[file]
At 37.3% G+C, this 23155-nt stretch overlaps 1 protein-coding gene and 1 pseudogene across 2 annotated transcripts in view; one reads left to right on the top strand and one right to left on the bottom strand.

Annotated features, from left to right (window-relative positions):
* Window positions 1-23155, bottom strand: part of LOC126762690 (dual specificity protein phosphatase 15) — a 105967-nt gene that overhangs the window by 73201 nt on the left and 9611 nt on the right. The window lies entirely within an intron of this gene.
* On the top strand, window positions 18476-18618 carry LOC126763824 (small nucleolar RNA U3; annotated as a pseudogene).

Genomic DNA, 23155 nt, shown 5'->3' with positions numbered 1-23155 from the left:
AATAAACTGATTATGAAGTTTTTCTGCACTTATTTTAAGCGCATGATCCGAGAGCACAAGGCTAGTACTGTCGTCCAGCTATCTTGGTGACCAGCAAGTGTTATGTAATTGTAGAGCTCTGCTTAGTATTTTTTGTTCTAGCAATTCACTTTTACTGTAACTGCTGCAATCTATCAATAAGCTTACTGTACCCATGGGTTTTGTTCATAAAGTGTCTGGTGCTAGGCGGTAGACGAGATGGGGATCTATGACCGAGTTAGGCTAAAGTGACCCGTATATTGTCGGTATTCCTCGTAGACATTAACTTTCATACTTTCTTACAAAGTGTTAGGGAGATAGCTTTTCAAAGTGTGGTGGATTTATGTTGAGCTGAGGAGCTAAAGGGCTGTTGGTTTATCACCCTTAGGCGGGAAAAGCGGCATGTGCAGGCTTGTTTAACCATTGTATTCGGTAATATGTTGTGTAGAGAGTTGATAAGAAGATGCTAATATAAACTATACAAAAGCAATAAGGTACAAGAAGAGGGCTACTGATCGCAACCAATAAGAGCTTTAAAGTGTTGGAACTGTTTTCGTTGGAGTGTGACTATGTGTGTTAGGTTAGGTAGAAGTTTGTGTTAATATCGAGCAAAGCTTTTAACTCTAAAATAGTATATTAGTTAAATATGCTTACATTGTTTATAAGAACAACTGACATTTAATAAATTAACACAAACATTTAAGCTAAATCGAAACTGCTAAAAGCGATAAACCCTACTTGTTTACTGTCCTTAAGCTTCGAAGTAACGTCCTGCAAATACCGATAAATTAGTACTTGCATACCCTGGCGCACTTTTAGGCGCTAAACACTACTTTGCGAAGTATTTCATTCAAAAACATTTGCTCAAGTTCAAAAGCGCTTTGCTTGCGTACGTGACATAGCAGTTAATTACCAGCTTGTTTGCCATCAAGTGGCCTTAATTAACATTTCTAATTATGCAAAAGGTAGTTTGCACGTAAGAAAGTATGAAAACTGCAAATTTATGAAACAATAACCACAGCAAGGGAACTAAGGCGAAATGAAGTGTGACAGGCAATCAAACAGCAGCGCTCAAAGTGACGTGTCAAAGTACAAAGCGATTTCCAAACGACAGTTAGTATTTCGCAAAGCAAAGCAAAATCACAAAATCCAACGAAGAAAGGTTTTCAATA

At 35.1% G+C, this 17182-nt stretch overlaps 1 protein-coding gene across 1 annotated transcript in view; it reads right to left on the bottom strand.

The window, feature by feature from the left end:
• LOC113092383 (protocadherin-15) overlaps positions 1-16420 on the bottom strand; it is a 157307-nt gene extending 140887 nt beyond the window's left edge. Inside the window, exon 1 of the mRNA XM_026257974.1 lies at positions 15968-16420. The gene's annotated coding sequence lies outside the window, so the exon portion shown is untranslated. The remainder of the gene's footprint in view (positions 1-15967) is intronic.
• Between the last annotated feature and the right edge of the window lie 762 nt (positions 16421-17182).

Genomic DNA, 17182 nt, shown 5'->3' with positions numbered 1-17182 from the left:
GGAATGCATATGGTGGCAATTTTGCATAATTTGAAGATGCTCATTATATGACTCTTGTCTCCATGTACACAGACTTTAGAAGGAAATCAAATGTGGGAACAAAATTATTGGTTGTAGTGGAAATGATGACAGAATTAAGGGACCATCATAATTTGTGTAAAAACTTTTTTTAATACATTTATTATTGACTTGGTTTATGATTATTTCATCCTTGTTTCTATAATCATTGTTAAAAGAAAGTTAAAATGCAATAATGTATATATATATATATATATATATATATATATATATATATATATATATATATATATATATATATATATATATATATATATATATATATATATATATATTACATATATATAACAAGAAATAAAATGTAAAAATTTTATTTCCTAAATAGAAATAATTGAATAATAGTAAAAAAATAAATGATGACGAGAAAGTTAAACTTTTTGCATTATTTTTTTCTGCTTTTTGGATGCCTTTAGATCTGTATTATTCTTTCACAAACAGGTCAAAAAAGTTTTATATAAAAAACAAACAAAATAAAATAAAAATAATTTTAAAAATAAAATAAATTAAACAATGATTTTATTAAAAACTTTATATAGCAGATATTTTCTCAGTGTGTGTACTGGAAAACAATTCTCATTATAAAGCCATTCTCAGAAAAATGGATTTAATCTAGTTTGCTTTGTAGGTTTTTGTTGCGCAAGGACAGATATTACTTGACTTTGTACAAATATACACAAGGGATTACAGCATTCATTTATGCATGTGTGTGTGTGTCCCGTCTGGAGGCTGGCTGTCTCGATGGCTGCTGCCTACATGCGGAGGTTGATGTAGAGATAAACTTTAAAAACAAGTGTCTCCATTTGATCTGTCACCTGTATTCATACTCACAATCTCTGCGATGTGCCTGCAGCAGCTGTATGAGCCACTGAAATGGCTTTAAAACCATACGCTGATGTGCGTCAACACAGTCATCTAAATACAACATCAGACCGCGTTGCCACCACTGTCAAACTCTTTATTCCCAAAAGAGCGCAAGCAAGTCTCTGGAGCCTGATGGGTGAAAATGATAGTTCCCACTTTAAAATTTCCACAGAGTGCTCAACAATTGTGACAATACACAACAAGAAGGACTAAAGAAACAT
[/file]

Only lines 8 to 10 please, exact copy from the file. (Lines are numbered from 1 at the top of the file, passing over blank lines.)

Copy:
The window, feature by feature from the left end:
• LOC113092383 (protocadherin-15) overlaps positions 1-16420 on the bottom strand; it is a 157307-nt gene extending 140887 nt beyond the window's left edge. Inside the window, exon 1 of the mRNA XM_026257974.1 lies at positions 15968-16420. The gene's annotated coding sequence lies outside the window, so the exon portion shown is untranslated. The remainder of the gene's footprint in view (positions 1-15967) is intronic.
• Between the last annotated feature and the right edge of the window lie 762 nt (positions 16421-17182).